Because, if you take the hate away, it looks like a regular crime. One tried way of coming out of this situation-organizations which work for the minority Hindus, they publish report of minority persecutions. They will ask the police, why minority protection act was not used for such and such crimes? This probable issue is not fictitious. When the federal and state hate crime laws were being made in the USA in 80s, this was how the issue was addressed.
The other premises of this writing-hate motivation for committing crime against an unknown person because of their group identity, higher punishment because the community is targeted, and hate crime statistics-all came from the work done during the implementation of hate crime laws in the USA.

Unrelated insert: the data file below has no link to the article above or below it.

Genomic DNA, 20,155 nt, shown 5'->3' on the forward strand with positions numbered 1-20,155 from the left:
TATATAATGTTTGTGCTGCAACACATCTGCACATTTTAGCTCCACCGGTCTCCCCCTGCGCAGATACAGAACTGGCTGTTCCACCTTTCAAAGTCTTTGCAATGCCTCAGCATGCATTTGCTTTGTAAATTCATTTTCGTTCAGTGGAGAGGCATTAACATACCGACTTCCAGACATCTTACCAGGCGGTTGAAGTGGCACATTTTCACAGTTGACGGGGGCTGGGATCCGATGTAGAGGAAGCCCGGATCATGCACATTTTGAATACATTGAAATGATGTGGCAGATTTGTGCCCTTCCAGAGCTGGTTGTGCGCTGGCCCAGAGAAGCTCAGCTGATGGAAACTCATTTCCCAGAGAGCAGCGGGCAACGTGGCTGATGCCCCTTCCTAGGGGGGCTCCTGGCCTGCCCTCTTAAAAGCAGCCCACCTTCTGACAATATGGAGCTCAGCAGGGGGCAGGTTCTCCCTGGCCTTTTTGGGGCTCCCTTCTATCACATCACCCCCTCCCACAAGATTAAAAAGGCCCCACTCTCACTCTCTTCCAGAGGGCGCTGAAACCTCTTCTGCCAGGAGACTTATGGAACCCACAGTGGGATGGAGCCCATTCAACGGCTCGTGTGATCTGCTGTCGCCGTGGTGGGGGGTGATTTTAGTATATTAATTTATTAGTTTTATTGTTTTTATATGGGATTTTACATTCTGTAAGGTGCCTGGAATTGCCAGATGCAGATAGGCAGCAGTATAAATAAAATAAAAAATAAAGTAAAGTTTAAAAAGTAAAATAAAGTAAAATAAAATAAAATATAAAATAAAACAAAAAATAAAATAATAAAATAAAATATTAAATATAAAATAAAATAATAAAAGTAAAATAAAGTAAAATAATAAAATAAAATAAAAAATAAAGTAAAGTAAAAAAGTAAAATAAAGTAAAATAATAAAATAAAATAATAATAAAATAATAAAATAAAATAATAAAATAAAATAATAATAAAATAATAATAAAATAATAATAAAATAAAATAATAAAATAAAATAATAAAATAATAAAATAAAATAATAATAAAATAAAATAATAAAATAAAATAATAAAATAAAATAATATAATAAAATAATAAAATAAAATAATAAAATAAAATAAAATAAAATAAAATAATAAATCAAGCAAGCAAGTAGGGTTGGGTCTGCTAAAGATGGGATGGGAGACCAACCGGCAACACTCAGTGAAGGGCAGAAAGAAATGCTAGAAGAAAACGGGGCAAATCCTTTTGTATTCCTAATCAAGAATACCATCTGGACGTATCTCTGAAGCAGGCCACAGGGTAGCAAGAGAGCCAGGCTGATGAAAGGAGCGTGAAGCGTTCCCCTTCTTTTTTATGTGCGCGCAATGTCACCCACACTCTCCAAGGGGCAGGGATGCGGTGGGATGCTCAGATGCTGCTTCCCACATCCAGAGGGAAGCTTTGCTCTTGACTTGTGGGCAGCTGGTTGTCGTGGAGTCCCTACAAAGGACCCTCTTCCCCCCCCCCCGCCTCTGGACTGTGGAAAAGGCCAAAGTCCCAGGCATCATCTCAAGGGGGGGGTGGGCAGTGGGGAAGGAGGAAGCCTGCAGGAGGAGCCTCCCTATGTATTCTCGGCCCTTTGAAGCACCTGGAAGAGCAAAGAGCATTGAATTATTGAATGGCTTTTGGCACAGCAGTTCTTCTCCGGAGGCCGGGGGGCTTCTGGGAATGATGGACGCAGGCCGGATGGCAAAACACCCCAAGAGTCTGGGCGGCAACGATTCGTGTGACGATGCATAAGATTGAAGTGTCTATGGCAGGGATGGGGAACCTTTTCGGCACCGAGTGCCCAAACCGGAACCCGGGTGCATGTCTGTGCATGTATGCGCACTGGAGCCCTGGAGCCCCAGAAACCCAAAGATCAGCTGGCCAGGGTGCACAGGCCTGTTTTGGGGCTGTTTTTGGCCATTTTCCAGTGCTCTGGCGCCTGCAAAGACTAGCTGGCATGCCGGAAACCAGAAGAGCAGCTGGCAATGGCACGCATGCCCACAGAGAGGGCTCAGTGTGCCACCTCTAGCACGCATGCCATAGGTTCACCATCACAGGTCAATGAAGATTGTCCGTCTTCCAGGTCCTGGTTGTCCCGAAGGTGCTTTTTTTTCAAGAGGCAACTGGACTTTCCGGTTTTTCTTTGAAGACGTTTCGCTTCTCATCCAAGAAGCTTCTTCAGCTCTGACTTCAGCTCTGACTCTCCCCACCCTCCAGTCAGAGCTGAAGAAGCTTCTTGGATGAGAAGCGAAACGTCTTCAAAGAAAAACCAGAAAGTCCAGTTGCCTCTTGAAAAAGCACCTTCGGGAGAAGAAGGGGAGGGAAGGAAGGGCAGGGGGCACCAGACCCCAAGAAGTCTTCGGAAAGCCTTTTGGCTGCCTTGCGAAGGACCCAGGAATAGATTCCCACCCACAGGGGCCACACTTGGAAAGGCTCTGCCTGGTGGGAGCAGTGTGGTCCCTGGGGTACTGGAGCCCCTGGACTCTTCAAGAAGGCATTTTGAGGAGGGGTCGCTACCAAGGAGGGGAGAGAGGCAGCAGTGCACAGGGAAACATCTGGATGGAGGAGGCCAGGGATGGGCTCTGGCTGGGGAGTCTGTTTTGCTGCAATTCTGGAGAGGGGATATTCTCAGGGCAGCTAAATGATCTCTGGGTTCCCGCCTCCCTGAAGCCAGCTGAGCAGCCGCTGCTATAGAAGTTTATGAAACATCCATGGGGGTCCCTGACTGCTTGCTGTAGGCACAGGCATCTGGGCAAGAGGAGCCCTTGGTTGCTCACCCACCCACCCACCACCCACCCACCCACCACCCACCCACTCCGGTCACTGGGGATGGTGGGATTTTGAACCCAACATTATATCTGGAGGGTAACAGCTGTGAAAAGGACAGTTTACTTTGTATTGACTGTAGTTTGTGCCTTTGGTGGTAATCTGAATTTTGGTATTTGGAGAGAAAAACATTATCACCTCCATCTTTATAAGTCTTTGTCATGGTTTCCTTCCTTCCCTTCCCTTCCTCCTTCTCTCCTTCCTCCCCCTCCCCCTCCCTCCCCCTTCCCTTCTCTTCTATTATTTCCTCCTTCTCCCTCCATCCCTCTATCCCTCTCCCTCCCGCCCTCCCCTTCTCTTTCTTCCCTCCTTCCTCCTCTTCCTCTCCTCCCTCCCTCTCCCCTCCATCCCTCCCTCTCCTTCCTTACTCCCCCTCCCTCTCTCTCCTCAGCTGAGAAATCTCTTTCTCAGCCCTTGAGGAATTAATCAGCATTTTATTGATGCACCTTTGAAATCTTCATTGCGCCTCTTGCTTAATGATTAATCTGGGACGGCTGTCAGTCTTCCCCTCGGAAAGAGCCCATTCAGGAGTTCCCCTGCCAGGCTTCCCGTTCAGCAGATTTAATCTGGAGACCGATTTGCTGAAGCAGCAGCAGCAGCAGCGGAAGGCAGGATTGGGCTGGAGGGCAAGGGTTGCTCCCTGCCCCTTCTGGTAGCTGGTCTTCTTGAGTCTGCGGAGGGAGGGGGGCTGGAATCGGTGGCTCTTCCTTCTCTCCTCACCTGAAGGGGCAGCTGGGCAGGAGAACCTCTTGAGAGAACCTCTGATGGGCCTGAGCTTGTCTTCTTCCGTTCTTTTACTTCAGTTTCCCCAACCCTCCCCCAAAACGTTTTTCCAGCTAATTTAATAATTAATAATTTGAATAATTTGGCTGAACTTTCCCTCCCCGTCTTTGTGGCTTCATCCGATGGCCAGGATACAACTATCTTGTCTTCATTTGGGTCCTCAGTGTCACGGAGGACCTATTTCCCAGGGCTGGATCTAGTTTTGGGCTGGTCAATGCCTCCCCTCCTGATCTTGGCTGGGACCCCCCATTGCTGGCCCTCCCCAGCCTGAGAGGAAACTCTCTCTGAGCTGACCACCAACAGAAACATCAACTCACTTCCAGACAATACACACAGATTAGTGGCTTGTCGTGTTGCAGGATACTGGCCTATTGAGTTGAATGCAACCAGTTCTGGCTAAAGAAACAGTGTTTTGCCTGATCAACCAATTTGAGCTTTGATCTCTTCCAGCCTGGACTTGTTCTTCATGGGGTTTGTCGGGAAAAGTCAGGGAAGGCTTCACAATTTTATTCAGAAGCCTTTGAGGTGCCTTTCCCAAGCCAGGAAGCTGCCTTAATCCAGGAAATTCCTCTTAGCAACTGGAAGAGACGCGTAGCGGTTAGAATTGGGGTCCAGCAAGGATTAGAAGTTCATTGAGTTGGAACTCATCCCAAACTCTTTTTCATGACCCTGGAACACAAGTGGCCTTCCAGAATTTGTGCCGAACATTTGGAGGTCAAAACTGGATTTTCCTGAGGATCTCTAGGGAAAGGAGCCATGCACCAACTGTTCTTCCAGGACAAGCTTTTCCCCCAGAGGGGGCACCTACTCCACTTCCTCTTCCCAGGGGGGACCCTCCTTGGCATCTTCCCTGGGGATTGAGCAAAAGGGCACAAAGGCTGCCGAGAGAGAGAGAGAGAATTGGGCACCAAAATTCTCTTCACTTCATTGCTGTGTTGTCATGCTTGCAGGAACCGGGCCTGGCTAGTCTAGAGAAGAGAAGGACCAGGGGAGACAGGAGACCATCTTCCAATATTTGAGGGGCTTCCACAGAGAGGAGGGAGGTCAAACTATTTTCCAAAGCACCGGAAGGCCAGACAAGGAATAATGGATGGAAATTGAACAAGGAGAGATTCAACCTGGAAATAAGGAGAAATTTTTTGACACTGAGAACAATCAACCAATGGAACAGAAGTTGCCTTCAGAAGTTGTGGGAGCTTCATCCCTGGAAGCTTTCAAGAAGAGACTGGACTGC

To investigation and trial. Let us make this act a successful deterrent and deliver some justice to persecuted Hindu victims. A separate, small, special police department and special court are needed. For systemic communalism and political influence, most of the police investigation of minority persecution crimes are not completed as intended, in time and victims are not satisfied with the outcome.
New chosen recruits who just joined police with the high ideals of serving the people and experienced, efficient, and honest officers should be in this special force. We also need a special court to implement the act, since most courts have lot of backlogs. We will need special care in hiring the judges who are sympathetic to hate crime victims and experienced in identifying the motivation of hate criminals.
I will favor mobile court here-it reduces the burden on the victims who need to go to courts to seek justice. I will also argue that fact finding is easier for the judge at the crime scene. Lessons learnt from this special force and court experiment can be used for regular police forces and courts.